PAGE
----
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Digital Research Forth
DR did a Forth for one or more of their OSes? Really? I remember (and probably still have somewhere, the Basics, Pascal etc, but I cannot find any mention of them doing a Forth. Citation please. Lovingboth (talk) 17:18, 13 May 2010 (UTC)
XVCPI support in Concurrent DOS 386
Does someone have any information (announcements, documentation, or other bits) in regard to XVCPI (Extended Virtual Control Program Interface) support in Concurrent DOS 386 since ca. 1989? This was apparently a parallel effort to DPMI to enable the full memory management and multitasking capabilities of the 386 in which Intel, Digital Research, Interactive Systems and other parties seem to have played a role. Very little is known about this, so if you know anything about it, your comments or contributions to the VCPI article or talk page would be highly welcome. Thanks. --Matthiaspaul (talk) 12:03, 28 May 2013 (UTC)
No mention of CP/M-68 and little mention of GEM
This article is missing of a significant aspect of DRI's output - the Atari ST running GEM and underlying supporting OS called GEMDOS, which was basically CP/M-68K hacked about to support the MS-DOS hooks that were needed to run GEM (established as running on MS-DOS as its primary OS by then). GEM was built on top of the GEM VDI system, which I think was a virtual device system built on top of GSX. The AES (Application Environment Services) handled the higher level stuff. The system call parameters were incompatible between the two (for example, rectangles in VDI were TLBR whereas in AES they were TLWH). Atari called this entire system TOS, and as developers, we didn't disagree.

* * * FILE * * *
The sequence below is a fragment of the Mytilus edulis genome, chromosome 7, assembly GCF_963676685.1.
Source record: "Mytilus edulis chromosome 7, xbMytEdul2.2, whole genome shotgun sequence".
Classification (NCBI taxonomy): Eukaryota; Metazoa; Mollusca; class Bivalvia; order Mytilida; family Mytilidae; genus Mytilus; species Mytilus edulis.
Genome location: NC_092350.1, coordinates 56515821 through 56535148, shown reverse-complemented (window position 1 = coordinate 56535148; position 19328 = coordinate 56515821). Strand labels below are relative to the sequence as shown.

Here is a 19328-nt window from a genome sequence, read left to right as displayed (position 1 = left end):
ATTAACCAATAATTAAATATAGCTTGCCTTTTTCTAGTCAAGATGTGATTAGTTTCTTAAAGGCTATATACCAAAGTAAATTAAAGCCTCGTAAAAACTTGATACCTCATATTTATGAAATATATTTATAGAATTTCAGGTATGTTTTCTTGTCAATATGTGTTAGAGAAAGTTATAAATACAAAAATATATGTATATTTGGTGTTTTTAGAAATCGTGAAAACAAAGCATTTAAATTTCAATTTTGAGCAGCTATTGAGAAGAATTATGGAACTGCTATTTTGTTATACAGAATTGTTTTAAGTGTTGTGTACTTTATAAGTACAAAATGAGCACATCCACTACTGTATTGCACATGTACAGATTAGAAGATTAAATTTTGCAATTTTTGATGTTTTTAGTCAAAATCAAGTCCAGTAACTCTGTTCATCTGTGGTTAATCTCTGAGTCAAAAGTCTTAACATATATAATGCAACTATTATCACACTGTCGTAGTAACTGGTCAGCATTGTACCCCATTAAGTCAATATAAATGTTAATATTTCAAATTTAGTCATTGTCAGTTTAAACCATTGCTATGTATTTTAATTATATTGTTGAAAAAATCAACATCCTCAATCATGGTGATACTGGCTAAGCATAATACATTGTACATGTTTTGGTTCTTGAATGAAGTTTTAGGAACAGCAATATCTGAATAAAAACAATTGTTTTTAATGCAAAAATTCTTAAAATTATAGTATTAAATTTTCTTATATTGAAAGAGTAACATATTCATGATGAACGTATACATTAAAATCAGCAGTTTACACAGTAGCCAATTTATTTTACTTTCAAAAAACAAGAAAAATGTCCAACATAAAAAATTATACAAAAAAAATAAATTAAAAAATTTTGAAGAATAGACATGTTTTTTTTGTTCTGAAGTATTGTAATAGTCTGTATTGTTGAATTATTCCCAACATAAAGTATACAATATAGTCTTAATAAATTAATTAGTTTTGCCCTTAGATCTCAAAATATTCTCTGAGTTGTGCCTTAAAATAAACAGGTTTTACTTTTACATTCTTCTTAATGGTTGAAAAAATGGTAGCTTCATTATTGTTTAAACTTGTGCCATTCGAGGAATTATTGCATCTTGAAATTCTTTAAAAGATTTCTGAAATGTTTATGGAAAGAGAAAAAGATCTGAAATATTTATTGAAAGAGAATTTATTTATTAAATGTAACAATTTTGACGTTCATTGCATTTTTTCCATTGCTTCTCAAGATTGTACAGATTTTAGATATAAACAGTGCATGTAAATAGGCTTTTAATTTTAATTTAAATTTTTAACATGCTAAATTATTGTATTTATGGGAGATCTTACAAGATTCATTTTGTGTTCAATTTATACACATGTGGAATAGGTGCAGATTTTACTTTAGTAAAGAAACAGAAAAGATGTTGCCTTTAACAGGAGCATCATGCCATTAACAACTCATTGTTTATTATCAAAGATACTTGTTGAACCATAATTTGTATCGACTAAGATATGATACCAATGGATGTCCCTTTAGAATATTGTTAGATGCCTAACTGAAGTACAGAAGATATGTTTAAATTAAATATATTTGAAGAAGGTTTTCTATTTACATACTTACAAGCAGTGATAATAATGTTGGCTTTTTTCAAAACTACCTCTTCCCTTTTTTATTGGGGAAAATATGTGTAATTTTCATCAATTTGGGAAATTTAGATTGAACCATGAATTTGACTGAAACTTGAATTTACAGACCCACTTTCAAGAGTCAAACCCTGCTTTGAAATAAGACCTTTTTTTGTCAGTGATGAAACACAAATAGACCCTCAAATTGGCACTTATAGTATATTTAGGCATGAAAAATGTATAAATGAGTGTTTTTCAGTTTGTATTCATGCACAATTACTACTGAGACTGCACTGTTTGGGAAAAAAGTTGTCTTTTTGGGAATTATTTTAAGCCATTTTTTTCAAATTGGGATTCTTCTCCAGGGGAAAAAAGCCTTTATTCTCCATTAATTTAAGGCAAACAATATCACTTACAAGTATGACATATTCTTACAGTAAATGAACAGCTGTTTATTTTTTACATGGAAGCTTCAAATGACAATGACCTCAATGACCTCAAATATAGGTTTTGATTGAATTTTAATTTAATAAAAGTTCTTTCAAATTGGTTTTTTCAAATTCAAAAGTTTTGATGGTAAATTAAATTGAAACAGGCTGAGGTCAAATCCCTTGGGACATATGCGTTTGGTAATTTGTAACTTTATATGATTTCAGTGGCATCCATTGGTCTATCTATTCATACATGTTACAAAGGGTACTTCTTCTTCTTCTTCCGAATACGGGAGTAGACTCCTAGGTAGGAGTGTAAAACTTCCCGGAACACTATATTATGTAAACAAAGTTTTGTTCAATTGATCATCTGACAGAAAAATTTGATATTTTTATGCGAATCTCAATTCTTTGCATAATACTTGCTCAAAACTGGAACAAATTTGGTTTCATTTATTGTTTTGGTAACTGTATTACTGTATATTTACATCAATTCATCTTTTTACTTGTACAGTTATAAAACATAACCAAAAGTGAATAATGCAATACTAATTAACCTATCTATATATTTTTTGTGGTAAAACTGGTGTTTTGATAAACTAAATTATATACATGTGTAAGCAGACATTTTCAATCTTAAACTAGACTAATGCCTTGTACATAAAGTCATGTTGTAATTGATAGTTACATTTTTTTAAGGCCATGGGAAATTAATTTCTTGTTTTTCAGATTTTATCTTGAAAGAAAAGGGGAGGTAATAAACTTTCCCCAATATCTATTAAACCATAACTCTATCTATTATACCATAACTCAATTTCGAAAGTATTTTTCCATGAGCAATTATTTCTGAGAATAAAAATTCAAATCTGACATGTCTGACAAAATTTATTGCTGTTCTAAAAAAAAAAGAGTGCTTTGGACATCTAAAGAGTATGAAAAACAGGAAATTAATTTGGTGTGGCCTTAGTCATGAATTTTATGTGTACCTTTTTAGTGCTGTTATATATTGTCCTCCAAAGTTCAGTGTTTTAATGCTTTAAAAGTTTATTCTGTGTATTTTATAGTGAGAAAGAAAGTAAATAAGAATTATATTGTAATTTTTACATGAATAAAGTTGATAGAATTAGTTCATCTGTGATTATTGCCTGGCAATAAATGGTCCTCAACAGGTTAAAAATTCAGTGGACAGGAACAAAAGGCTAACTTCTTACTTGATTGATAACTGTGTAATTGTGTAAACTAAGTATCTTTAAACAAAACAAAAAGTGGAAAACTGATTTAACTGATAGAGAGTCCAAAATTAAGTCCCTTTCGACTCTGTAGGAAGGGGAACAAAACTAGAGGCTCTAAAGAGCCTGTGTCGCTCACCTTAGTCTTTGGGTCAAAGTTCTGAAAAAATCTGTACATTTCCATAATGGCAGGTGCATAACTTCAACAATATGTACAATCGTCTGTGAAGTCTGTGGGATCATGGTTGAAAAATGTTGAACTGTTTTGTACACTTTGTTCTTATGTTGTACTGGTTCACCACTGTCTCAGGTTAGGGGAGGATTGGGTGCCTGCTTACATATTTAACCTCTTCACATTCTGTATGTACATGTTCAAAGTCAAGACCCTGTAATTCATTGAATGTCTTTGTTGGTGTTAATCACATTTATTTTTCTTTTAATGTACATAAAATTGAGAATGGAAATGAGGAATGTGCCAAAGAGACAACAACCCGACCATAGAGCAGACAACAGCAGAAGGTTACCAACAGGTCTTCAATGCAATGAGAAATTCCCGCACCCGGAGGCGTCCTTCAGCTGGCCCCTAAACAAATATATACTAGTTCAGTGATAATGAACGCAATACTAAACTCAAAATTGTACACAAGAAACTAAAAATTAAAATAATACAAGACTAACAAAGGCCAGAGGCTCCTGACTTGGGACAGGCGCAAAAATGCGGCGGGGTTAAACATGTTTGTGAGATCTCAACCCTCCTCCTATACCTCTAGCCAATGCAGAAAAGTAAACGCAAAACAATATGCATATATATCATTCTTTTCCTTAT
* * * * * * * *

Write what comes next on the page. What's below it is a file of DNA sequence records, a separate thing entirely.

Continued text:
I believe Atari sold upwards of two million STs; in the heyday of the bog-standard Z-80 64K CP/M machine, sales couldn't have been much more than 100K units a year. In terms of revenue, I doubt Uncle Jack was paying very much per machine, but in terms of installed base this has to be the most common DRI product.
Do I have references for any of this? Probably not, unless you count the paper listings of GEMDOS I think I probably still have in the attic. However, most of the people who were there at the time are still alive. (And most seem to be working for Microsoft, apart from me). And as for anecdotes about Gary Kildall... well they're just anecdotes.
Someone needs to fill in the gaps. If I have time, I might.